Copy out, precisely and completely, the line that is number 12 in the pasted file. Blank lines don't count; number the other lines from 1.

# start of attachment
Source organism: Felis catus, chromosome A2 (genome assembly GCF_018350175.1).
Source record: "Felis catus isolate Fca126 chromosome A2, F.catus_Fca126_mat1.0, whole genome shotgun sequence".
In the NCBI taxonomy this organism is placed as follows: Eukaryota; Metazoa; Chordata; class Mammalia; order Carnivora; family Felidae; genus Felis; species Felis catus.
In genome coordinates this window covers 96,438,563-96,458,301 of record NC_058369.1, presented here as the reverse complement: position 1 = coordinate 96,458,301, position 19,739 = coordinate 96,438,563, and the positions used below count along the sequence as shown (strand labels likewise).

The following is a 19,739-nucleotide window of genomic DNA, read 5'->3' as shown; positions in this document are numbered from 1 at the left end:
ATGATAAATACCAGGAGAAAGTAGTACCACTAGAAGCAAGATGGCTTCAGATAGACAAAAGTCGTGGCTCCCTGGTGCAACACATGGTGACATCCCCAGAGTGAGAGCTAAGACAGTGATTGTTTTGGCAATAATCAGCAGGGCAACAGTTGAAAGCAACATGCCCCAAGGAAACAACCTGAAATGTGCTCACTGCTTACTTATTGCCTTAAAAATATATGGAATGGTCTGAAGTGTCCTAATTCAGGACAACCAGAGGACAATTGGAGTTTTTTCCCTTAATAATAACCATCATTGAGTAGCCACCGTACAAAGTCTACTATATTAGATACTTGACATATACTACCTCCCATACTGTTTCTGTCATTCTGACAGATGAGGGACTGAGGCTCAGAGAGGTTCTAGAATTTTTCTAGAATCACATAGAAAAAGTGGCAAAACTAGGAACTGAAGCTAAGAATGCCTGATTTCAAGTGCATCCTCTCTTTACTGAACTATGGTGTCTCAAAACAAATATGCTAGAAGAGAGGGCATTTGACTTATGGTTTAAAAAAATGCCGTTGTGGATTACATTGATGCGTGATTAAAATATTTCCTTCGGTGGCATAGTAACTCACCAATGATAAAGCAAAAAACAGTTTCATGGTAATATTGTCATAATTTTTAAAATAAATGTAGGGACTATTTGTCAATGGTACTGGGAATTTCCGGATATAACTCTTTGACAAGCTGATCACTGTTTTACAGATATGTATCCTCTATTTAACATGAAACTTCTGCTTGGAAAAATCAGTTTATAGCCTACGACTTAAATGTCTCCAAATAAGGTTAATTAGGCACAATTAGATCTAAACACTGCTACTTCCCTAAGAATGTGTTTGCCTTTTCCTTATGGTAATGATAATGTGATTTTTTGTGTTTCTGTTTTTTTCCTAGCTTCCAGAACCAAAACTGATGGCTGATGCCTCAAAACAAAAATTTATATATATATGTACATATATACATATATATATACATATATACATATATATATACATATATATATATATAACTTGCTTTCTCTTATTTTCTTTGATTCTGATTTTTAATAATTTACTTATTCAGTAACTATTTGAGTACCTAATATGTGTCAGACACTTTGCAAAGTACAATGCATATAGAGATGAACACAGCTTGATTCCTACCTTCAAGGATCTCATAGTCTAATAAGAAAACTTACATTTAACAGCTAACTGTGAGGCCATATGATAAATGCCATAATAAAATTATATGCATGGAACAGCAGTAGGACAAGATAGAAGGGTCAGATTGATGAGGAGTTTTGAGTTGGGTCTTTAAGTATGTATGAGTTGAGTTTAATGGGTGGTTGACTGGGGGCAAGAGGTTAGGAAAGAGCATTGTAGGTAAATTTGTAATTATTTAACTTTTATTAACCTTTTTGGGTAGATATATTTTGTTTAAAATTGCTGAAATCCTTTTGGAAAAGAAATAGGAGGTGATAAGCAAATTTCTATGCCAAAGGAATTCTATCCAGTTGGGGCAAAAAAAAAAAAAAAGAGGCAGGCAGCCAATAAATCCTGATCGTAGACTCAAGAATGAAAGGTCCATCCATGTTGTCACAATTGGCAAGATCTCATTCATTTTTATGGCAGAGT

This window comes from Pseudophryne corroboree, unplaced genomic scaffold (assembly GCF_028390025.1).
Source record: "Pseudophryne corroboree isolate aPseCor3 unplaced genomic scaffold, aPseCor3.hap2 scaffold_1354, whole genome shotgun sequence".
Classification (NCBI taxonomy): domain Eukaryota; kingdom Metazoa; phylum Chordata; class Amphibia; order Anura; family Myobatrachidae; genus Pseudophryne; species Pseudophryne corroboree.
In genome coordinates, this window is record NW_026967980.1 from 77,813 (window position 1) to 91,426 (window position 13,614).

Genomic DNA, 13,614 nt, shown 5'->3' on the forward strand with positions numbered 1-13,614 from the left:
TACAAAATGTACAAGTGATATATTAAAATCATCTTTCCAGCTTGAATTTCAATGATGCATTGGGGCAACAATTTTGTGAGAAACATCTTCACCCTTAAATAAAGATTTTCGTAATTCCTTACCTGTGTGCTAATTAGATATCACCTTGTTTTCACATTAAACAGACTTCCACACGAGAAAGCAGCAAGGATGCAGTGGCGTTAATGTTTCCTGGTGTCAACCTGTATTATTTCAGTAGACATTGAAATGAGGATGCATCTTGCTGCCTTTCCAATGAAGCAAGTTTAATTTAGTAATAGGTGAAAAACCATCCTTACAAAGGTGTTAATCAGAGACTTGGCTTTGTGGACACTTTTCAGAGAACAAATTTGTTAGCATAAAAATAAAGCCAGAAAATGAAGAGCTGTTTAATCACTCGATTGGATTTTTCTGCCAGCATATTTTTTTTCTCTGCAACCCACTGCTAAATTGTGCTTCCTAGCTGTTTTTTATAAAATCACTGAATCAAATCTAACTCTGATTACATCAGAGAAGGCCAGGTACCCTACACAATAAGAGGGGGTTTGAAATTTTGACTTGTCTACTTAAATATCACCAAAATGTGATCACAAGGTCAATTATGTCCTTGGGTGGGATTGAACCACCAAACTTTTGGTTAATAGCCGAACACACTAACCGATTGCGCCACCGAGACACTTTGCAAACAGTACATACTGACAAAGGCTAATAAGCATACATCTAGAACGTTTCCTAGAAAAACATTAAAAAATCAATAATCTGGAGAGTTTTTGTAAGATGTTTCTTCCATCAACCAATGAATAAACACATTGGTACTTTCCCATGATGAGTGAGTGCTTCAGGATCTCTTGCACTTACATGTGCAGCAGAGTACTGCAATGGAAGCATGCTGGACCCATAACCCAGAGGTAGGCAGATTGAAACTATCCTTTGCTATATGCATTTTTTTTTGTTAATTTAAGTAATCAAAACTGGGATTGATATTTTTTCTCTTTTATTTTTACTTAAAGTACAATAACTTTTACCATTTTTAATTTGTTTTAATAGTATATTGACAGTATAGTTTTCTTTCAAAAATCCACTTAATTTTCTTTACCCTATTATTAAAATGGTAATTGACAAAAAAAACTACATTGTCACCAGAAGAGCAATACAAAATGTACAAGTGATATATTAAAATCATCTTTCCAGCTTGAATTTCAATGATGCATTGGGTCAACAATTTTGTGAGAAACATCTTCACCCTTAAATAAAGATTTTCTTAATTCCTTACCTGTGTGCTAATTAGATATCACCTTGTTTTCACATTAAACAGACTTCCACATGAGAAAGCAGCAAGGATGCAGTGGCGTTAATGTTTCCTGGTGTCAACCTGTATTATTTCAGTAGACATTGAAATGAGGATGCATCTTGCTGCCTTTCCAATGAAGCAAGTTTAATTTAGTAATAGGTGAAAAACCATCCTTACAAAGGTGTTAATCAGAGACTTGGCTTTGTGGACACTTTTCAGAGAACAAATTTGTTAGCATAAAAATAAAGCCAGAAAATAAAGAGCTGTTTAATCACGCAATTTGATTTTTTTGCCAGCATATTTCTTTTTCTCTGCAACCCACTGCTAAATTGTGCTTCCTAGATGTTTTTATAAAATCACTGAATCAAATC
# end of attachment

TACAAAATGTACAAGTGATATATTAAAATCATCTTTCCAGCTTGAATTTCAATGATGCATTGGGGCAACAATTTTGTGAGAAACATCTTCACCCTTAAATAAAGATTTTCGTAATTCCTTACCTGTGTGCTAATTAGATATCACCTTGTTTTCACATTAAACAGACTTCCACACGAGAAAGCAGCAAGGATGCAGTGGCGTTAATGTTTCCTGGTGTCAACCTGTATTATTTCAGTAGACATTGAAATGAGGATGCATCTTGCTGCCTTTCCAATGAAGCAAGTTTAATTTAGTAATAGGTGAAAAACCATCCTTACAAAGGTGTTAATCAGAGACTTGGCTTTGTGGACACTTTTCAGAGAACAAATTTGTTAGCATAAAAATAAAGCCAGAAAATGAAGAGCTGTTTAATCACTCGATTGGATTTTTCTGCCAGCATATTTTTTTTCTCTGCAACCCACTGCTAAATTGTGCTTCCTAGCTGTTTTTTATAAAATCACTGAATCAAATCTAACTCTGATTACATCAGAGAAGGCCAGGTACCCTACACAATAAGAGGGGGTTTGAAATTTTGACTTGTCTACTTAAATATCACCAAAATGTGATCACAAGGTCAATTATGTCCTTGGGTGGGATTGAACCACCAAACTTTTGGTTAATAGCCGAACACACTAACCGATTGCGCCACCGAGACACTTTGCAAACAGTACATACTGACAAAGGCTAATAAGCATACATCTAGAACGTTTCCTAGAAAAACATTAAAAAATCAATAATCTGGAGAGTTTTTGTAAGATGTTTCTTCCATCAACCAATGAATAAACACATTGGTACTTTCCCATGATGAGTGAGTGCTTCAGGATCTCTTGCACTTACATGTGCAGCAGAGTACTGCAATGGAAGCATGCTGGACCCATAACCCAGAGGTAGGCAGATTGAAACTATCCTTTGCTATATGCATTTTTTTTTGTTAATTTAAGTAATCAAAACTGGGATTGATATTTTTTCTCTTTTATTTTTACTTAAAGTACAATAACTTTTACCATTTTTAATTTGTTTTAATAGTATATTGACAGTATAGTTTTCTTTCAAAAATCCACTTAATTTTCTTTACCCTATTATTAAAATGGTAATTGACAAAAAAAACTACATTGTCACCAGAAGAGCAATACAAAATGTACAAGTGATATATTAAAATCATCTTTCCAGCTTGAATTTCAATGATGCATTGGGTCAACAATTTTGTGAGAAACATCTTCACCCTTAAATAAAGATTTTCTTAATTCCTTACCTGTGTGCTAATTAGATATCACCTTGTTTTCACATTAAACAGACTTCCACATGAGAAAGCAGCAAGGATGCAGTGGCGTTAATGTTTCCTGGTGTCAACCTGTATTATTTCAGTAGACATTGAAATGAGGATGCATCTTGCTGCCTTTCCAATGAAGCAAGTTTAATTTAGTAATAGGTGAAAAACCATCCTTACAAAGGTGTTAATCAGAGACTTGGCTTTGTGGACACTTTTCAGAGAACAAATTTGTTAGCATAAAAATAAAGCCAGAAAATAAAGAGCTGTTTAATCACGCAATTTGATTTTTTTGCCAGCATATTTCTTTTTCTCTGCAACCCACTGCTAAATTGTGCTTCCTAGATGTTTTTATAAAATCACTGAATCAAATC